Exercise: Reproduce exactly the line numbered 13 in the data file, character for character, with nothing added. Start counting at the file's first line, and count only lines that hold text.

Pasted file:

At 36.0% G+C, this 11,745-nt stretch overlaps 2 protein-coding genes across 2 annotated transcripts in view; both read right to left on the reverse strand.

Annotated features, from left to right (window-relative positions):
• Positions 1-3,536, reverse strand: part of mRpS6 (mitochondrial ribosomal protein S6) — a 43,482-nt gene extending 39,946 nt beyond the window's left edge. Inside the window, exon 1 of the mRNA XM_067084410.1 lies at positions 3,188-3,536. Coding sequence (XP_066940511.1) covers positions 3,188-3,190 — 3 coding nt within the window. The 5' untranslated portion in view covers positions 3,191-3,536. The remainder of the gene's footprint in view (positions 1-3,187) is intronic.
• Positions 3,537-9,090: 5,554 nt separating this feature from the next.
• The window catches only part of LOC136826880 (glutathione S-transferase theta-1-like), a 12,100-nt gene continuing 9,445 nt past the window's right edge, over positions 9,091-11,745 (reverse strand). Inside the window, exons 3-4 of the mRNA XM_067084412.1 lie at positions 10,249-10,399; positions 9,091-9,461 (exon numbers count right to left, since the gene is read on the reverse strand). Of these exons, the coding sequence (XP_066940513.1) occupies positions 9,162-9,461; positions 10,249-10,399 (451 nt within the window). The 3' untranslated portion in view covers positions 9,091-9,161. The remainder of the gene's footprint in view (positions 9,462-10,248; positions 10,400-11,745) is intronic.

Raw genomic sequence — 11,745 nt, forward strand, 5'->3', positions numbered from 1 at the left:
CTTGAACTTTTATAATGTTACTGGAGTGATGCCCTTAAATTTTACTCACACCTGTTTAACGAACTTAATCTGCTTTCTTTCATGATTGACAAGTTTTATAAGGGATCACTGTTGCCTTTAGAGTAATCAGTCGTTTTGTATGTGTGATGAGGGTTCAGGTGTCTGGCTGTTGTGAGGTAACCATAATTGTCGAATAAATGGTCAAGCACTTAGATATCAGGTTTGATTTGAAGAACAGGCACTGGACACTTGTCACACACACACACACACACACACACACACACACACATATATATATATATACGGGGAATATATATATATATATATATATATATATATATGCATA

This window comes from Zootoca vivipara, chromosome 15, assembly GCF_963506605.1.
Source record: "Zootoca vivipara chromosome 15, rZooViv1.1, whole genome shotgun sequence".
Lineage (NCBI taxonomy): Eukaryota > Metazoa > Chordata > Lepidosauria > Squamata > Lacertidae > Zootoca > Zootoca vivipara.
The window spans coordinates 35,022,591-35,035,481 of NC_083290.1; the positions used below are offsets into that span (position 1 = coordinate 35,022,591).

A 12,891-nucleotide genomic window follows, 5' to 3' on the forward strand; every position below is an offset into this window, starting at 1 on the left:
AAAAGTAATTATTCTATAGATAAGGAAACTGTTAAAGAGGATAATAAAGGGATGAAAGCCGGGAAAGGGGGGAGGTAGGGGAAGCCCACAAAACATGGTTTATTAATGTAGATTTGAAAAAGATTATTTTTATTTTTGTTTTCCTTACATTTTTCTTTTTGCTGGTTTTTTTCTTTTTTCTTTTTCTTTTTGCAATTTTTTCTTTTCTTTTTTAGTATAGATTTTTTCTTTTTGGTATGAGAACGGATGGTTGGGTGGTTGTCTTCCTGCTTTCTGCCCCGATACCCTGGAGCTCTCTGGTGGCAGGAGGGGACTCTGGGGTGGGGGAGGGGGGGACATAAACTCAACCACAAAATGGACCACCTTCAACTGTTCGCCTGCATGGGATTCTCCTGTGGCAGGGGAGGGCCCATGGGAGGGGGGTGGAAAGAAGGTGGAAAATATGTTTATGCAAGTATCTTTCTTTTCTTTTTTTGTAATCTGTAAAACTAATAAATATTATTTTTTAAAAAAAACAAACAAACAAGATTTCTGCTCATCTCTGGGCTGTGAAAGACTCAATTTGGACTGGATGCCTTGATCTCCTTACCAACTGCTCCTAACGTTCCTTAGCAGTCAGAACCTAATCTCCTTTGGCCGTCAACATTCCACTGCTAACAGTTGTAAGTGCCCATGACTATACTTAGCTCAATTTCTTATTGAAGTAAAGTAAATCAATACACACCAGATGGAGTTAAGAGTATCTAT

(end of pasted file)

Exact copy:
AAAAGTAATTATTCTATAGATAAGGAAACTGTTAAAGAGGATAATAAAGGGATGAAAGCCGGGAAAGGGGGGAGGTAGGGGAAGCCCACAAAACATGGTTTATTAATGTAGATTTGAAAAAGATTATTTTTATTTTTGTTTTCCTTACATTTTTCTTTTTGCTGGTTTTTTTCTTTTTTCTTTTTCTTTTTGCAATTTTTTCTTTTCTTTTTTAGTATAGATTTTTTCTTTTTGGTATGAGAACGGATGGTTGGGTGGTTGTCTTCCTGCTTTCTGCCCCGATACCCTGGAGCTCTCTGGTGGCAGGAGGGGACTCTGGGGTGGGGGAGGGGGGGACATAAACTCAACCACAAAATGGACCACCTTCAACTGTTCGCCTGCATGGGATTCTCCTGTGGCAGGGGAGGGCCCATGGGAGGGGGGTGGAAAGAAGGTGGAAAATATGTTTATGCAAGTATCTTTCTTTTCTTTTTTTGTAATCTGTAAAACTAATAAATATTATTTTTTAAAAAAAACAAACAAACAAGATTTCTGCTCATCTCTGGGCTGTGAAAGACTCAATTTGGACTGGATGCCTTGATCTCCTTACCAACTGCTCCTAACGTTCCTTAGCAGTCAGAACCTAATCTCCTTTGGCCGTCAACATTCCACTGCTAACAGTTGTAAGTGCCCATGACTATACTTAGCTCAATTTCTTATTGAAGTAAAGTAAATCAATACACACCAGATGGAGTTAAGAGTATCTAT